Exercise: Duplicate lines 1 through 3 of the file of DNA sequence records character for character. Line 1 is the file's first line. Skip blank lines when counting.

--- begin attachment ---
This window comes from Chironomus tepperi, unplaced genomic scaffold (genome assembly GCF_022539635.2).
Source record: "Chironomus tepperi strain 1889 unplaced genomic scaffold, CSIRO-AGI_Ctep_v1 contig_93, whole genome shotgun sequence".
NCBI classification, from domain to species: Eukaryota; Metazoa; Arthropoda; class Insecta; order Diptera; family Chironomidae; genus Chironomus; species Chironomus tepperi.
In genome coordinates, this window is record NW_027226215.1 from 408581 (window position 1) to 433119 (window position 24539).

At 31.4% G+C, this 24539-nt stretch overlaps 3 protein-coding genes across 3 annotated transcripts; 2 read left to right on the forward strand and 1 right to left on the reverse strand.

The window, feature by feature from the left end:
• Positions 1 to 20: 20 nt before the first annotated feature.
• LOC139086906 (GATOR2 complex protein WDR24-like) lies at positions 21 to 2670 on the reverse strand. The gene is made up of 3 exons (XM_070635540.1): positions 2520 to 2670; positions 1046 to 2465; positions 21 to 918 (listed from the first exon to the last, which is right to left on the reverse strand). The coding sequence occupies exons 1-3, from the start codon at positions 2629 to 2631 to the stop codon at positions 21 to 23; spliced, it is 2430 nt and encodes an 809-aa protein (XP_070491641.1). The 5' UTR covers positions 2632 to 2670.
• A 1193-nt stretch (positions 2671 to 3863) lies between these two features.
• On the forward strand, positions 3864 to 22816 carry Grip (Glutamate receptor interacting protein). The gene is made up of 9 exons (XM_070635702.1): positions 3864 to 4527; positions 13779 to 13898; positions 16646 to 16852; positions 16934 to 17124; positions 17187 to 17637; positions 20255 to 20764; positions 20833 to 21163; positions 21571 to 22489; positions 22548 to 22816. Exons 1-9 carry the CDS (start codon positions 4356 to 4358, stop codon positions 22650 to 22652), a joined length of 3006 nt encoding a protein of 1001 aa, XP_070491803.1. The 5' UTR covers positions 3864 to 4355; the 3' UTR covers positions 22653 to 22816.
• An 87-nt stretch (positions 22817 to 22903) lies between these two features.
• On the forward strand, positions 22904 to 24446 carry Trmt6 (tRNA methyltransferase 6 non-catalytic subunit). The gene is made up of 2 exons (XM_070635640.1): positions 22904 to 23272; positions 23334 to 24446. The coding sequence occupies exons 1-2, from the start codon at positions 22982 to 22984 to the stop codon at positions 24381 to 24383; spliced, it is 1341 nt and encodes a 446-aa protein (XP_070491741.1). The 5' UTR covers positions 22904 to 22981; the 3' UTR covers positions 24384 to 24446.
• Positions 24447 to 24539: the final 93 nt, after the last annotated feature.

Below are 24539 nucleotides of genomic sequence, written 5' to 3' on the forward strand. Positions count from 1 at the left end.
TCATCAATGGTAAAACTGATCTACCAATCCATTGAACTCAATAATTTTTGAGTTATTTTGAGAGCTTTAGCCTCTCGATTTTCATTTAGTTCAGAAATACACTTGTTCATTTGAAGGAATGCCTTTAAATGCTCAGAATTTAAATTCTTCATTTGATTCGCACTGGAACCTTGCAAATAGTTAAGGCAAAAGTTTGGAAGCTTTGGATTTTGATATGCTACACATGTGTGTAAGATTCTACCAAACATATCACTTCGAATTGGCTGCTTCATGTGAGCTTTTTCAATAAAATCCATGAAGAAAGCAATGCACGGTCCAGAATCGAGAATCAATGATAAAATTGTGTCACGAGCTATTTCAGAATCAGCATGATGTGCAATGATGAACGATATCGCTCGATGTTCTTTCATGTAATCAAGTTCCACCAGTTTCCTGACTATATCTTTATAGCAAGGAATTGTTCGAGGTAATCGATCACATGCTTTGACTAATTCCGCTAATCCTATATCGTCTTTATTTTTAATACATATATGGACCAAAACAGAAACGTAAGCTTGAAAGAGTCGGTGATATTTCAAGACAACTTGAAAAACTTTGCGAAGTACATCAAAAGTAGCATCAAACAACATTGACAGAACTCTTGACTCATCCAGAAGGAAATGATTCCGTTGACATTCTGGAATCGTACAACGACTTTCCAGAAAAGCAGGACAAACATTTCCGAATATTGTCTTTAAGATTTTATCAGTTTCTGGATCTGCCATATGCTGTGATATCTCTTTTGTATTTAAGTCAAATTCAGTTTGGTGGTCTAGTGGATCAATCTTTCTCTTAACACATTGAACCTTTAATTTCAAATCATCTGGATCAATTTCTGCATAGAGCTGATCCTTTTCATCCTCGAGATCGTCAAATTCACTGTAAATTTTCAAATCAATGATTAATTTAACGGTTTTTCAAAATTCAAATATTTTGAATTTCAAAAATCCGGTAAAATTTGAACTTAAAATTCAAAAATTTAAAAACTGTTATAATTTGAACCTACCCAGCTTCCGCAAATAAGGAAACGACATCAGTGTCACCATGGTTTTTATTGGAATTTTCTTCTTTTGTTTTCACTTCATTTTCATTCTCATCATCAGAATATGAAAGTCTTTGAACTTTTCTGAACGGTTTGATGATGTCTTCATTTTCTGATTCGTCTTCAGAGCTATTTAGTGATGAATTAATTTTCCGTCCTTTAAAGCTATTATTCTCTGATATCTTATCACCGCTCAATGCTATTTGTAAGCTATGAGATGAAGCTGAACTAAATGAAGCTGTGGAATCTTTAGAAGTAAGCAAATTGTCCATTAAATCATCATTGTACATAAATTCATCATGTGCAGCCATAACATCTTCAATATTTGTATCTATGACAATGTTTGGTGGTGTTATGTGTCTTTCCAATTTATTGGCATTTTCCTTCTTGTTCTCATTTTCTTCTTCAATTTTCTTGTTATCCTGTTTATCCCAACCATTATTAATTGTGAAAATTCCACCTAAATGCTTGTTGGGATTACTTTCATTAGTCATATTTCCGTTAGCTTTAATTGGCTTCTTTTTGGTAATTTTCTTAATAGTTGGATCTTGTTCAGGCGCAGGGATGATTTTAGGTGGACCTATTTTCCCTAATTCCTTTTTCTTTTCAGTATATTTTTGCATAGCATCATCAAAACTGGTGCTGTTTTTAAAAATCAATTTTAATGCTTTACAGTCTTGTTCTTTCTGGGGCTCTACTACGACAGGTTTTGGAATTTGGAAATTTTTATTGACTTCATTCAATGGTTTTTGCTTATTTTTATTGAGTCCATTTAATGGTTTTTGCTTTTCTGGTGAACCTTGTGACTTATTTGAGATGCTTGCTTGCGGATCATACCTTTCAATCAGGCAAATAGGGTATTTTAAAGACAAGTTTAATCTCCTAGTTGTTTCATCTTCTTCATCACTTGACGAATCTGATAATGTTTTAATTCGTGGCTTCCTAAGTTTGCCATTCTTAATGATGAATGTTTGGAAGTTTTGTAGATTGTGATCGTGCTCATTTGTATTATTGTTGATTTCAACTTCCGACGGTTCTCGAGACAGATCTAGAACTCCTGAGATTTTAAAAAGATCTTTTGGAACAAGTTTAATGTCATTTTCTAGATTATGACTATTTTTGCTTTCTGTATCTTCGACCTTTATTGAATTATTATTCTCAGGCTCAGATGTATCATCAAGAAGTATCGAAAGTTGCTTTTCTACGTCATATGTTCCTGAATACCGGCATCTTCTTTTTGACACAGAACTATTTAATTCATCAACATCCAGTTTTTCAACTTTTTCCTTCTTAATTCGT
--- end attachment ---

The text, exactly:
This window comes from Chironomus tepperi, unplaced genomic scaffold (genome assembly GCF_022539635.2).
Source record: "Chironomus tepperi strain 1889 unplaced genomic scaffold, CSIRO-AGI_Ctep_v1 contig_93, whole genome shotgun sequence".
NCBI classification, from domain to species: Eukaryota; Metazoa; Arthropoda; class Insecta; order Diptera; family Chironomidae; genus Chironomus; species Chironomus tepperi.